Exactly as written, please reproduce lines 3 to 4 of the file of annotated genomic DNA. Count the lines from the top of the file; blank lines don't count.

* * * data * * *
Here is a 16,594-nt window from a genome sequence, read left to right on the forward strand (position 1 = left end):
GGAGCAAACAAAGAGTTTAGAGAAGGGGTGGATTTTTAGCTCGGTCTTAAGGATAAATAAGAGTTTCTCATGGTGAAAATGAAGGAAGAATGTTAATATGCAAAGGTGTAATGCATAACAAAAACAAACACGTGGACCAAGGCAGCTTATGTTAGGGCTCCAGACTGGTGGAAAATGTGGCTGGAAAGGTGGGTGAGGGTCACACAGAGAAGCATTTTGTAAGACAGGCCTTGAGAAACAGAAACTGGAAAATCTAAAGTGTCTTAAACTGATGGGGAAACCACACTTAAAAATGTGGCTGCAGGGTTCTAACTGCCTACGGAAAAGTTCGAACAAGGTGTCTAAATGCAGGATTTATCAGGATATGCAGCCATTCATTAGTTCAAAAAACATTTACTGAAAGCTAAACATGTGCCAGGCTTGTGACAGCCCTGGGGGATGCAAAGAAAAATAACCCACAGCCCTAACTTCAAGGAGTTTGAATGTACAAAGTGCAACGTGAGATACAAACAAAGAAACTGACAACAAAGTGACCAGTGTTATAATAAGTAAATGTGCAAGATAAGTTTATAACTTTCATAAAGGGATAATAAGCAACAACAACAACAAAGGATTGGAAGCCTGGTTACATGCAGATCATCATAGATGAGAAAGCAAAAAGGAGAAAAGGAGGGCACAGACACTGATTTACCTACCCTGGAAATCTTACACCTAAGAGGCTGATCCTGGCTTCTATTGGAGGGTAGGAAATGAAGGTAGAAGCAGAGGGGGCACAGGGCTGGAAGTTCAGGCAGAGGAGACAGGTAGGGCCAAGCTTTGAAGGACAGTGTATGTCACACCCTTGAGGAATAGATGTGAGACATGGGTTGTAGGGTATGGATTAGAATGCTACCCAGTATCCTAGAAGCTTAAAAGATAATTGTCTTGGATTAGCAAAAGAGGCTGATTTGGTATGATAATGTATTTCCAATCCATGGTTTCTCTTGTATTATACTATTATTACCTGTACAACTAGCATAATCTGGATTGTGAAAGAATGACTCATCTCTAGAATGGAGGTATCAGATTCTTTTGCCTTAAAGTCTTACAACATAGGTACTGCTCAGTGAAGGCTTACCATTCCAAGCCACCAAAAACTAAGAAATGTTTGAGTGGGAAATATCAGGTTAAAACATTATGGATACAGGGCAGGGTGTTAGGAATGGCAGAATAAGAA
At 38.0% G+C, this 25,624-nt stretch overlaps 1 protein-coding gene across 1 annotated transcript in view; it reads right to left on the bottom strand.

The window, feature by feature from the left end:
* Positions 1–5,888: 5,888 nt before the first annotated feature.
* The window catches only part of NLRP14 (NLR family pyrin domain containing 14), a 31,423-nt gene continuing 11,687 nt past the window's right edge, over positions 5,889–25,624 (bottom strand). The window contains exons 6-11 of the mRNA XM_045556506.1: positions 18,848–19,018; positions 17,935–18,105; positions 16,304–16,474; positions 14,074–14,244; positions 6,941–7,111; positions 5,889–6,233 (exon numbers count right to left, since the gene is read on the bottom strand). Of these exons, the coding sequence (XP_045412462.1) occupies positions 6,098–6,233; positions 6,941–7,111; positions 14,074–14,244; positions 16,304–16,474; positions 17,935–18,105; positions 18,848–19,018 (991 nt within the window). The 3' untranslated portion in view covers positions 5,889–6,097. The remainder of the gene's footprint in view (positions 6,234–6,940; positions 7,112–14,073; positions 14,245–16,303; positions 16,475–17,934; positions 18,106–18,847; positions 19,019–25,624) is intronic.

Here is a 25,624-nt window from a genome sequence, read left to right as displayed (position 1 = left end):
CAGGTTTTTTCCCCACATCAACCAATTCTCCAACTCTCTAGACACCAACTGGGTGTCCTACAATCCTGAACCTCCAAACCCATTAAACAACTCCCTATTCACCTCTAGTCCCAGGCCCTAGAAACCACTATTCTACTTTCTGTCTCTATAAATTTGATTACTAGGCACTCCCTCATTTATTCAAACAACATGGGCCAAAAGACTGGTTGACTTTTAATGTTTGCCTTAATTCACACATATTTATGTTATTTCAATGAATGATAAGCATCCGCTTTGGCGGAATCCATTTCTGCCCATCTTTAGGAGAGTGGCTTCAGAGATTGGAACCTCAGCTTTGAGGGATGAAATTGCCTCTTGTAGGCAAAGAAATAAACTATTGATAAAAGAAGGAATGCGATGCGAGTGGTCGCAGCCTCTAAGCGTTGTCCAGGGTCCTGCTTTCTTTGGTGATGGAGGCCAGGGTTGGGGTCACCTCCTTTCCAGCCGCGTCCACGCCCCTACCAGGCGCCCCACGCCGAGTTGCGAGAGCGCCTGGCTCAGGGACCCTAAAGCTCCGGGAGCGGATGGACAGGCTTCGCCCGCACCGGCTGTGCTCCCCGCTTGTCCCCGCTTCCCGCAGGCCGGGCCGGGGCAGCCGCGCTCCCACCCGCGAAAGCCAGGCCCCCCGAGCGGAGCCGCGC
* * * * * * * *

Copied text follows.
At 38.0% G+C, this 25,624-nt stretch overlaps 1 protein-coding gene across 1 annotated transcript in view; it reads right to left on the bottom strand.

The window, feature by feature from the left end: